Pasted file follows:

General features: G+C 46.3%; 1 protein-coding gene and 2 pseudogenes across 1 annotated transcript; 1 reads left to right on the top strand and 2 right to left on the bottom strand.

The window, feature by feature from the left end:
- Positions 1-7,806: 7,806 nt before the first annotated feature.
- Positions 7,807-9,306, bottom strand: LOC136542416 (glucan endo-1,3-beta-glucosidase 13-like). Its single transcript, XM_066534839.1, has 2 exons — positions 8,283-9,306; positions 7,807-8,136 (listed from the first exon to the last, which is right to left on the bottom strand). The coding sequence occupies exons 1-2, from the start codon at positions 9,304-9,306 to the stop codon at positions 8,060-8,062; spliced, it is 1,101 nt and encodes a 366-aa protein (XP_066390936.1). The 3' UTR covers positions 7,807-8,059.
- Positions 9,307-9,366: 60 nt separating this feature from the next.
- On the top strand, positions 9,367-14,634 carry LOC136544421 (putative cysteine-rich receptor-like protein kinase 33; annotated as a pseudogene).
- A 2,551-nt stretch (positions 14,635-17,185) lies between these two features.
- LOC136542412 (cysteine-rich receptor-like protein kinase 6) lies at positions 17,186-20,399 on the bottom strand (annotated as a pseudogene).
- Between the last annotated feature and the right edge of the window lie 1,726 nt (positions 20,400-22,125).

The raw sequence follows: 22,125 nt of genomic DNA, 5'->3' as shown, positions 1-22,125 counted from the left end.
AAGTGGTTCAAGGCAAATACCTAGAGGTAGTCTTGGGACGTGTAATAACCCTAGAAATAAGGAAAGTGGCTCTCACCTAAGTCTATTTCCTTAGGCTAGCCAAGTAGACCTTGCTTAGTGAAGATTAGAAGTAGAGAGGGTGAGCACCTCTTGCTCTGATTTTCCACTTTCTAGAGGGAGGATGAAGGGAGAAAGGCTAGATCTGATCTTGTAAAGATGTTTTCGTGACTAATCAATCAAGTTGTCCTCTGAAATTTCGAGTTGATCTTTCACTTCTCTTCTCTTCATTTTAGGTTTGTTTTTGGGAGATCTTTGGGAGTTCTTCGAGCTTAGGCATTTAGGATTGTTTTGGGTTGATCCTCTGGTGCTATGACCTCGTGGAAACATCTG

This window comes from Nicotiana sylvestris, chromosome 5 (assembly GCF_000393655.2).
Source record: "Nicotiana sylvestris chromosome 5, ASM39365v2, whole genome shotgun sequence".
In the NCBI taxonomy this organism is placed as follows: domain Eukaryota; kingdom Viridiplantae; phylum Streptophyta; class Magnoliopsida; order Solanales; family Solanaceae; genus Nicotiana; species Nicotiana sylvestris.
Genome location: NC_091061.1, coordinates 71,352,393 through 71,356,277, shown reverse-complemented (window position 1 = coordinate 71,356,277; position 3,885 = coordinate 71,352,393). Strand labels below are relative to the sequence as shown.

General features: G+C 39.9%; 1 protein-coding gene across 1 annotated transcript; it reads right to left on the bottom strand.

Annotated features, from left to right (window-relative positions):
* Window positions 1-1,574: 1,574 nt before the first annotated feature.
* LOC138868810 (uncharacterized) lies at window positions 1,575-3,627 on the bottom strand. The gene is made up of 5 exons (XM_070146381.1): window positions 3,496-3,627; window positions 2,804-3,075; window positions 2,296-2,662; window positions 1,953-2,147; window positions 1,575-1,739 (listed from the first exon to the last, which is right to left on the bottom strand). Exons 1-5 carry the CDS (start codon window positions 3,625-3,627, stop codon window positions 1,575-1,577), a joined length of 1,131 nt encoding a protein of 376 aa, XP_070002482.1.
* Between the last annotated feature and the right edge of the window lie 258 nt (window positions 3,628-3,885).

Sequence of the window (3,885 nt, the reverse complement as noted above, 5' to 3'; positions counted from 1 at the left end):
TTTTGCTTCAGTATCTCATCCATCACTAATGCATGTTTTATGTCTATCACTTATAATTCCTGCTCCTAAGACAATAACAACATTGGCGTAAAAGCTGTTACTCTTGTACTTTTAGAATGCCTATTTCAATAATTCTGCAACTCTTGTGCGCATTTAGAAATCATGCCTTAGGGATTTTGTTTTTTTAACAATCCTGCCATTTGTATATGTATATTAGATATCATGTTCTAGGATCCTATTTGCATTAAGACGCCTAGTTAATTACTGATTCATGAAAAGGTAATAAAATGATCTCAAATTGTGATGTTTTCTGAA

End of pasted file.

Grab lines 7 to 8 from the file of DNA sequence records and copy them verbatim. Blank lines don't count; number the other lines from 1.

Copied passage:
- A 2,551-nt stretch (positions 14,635-17,185) lies between these two features.
- LOC136542412 (cysteine-rich receptor-like protein kinase 6) lies at positions 17,186-20,399 on the bottom strand (annotated as a pseudogene).